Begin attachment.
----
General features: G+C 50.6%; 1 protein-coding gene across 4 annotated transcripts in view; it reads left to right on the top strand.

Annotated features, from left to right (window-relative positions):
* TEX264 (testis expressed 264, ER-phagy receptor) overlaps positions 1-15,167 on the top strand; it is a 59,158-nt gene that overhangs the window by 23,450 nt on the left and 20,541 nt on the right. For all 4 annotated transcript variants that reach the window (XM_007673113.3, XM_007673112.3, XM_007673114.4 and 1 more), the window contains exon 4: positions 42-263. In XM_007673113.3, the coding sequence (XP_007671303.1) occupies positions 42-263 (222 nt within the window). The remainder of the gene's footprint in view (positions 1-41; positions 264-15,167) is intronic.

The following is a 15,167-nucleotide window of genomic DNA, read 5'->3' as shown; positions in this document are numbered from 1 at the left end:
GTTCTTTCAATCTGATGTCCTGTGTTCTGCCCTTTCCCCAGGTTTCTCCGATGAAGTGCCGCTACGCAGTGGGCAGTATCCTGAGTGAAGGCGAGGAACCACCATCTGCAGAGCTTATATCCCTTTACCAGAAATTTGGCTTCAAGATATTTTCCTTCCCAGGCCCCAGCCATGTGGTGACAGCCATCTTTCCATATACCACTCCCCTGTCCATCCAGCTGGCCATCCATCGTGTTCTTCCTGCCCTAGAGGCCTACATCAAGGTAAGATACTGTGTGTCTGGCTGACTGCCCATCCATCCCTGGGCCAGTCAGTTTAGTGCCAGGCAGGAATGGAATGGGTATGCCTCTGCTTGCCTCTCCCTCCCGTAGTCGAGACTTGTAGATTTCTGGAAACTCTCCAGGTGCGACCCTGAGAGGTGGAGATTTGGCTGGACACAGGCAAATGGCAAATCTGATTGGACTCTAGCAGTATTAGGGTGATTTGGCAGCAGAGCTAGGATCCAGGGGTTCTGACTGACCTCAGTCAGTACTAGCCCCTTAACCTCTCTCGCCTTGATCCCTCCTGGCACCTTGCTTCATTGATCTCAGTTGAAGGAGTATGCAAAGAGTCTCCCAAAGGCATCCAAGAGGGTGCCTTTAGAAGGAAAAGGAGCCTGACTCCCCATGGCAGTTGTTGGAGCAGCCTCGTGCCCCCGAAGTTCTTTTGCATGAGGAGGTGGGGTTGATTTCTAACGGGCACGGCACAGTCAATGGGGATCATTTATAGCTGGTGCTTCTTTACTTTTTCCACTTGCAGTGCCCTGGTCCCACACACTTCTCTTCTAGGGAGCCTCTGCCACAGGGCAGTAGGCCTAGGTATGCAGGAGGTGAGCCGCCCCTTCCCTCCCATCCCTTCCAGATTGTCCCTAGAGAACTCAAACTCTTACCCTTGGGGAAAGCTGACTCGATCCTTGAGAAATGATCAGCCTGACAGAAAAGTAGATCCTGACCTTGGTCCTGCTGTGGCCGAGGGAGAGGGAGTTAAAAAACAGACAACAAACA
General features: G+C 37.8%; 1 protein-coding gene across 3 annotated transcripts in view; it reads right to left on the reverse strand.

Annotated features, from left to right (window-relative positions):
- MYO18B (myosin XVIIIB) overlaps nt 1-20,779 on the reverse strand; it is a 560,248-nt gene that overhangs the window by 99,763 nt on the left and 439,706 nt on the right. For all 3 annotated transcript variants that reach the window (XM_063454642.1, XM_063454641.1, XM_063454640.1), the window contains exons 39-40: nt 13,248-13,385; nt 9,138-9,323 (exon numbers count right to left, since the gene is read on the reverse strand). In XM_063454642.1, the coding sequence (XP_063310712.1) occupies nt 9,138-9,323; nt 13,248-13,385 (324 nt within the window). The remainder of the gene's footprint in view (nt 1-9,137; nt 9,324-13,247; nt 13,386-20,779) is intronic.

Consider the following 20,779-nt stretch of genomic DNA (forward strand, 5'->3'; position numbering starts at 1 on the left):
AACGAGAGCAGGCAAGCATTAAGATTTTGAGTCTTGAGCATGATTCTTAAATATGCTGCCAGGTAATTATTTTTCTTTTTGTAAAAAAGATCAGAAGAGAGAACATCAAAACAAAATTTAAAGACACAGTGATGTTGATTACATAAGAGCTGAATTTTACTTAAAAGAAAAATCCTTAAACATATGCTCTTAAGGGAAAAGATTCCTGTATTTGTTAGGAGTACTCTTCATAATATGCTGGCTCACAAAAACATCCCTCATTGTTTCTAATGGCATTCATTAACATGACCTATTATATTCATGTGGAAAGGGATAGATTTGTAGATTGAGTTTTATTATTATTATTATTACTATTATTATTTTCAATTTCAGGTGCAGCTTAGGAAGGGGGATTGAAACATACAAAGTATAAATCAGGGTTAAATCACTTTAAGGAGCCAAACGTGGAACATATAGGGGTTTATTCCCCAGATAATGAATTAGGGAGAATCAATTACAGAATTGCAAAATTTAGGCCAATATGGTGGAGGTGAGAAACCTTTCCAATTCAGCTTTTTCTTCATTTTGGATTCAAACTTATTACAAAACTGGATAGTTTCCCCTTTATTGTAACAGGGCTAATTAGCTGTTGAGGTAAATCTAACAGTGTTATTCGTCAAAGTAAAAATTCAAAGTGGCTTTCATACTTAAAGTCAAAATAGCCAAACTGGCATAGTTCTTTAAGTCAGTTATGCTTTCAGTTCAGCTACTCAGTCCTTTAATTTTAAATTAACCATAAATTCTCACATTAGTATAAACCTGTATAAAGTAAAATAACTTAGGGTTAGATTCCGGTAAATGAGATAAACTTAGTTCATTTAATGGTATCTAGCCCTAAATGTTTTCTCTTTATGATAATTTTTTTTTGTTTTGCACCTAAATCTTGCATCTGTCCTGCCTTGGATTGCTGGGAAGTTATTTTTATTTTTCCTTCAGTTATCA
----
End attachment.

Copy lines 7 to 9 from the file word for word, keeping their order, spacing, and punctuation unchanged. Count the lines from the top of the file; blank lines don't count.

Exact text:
Annotated features, from left to right (window-relative positions):
- MYO18B (myosin XVIIIB) overlaps nt 1-20,779 on the reverse strand; it is a 560,248-nt gene that overhangs the window by 99,763 nt on the left and 439,706 nt on the right. For all 3 annotated transcript variants that reach the window (XM_063454642.1, XM_063454641.1, XM_063454640.1), the window contains exons 39-40: nt 13,248-13,385; nt 9,138-9,323 (exon numbers count right to left, since the gene is read on the reverse strand). In XM_063454642.1, the coding sequence (XP_063310712.1) occupies nt 9,138-9,323; nt 13,248-13,385 (324 nt within the window). The remainder of the gene's footprint in view (nt 1-9,137; nt 9,324-13,247; nt 13,386-20,779) is intronic.

Consider the following 20,779-nt stretch of genomic DNA (forward strand, 5'->3'; position numbering starts at 1 on the left):